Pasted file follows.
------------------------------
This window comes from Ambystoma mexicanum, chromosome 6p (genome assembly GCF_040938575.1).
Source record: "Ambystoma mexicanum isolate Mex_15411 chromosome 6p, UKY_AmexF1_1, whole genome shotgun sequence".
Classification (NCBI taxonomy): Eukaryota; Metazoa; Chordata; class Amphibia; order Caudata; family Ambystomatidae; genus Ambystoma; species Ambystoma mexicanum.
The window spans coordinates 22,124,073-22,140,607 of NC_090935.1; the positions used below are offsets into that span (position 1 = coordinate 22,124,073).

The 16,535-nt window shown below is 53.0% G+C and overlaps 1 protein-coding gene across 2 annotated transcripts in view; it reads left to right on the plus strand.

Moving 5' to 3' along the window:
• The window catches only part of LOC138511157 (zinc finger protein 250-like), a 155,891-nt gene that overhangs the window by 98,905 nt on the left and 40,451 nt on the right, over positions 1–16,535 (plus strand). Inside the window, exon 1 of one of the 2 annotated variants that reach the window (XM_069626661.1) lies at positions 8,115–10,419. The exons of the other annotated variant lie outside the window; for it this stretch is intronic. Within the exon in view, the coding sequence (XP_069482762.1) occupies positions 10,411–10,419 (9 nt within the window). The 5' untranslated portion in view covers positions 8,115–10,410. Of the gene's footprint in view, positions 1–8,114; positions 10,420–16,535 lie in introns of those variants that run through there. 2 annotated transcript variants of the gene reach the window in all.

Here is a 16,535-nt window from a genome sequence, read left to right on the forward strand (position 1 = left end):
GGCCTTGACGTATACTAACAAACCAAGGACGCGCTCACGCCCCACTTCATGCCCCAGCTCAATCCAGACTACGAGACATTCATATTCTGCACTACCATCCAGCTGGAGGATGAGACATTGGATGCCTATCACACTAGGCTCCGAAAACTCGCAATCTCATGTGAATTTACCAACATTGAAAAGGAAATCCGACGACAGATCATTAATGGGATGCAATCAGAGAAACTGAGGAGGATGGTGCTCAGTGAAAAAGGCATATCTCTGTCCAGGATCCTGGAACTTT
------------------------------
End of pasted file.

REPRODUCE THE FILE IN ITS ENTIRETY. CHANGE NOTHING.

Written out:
This window comes from Ambystoma mexicanum, chromosome 6p (genome assembly GCF_040938575.1).
Source record: "Ambystoma mexicanum isolate Mex_15411 chromosome 6p, UKY_AmexF1_1, whole genome shotgun sequence".
Classification (NCBI taxonomy): Eukaryota; Metazoa; Chordata; class Amphibia; order Caudata; family Ambystomatidae; genus Ambystoma; species Ambystoma mexicanum.
The window spans coordinates 22,124,073-22,140,607 of NC_090935.1; the positions used below are offsets into that span (position 1 = coordinate 22,124,073).

The 16,535-nt window shown below is 53.0% G+C and overlaps 1 protein-coding gene across 2 annotated transcripts in view; it reads left to right on the plus strand.

Moving 5' to 3' along the window:
• The window catches only part of LOC138511157 (zinc finger protein 250-like), a 155,891-nt gene that overhangs the window by 98,905 nt on the left and 40,451 nt on the right, over positions 1–16,535 (plus strand). Inside the window, exon 1 of one of the 2 annotated variants that reach the window (XM_069626661.1) lies at positions 8,115–10,419. The exons of the other annotated variant lie outside the window; for it this stretch is intronic. Within the exon in view, the coding sequence (XP_069482762.1) occupies positions 10,411–10,419 (9 nt within the window). The 5' untranslated portion in view covers positions 8,115–10,410. Of the gene's footprint in view, positions 1–8,114; positions 10,420–16,535 lie in introns of those variants that run through there. 2 annotated transcript variants of the gene reach the window in all.

Here is a 16,535-nt window from a genome sequence, read left to right on the forward strand (position 1 = left end):
GGCCTTGACGTATACTAACAAACCAAGGACGCGCTCACGCCCCACTTCATGCCCCAGCTCAATCCAGACTACGAGACATTCATATTCTGCACTACCATCCAGCTGGAGGATGAGACATTGGATGCCTATCACACTAGGCTCCGAAAACTCGCAATCTCATGTGAATTTACCAACATTGAAAAGGAAATCCGACGACAGATCATTAATGGGATGCAATCAGAGAAACTGAGGAGGATGGTGCTCAGTGAAAAAGGCATATCTCTGTCCAGGATCCTGGAACTTT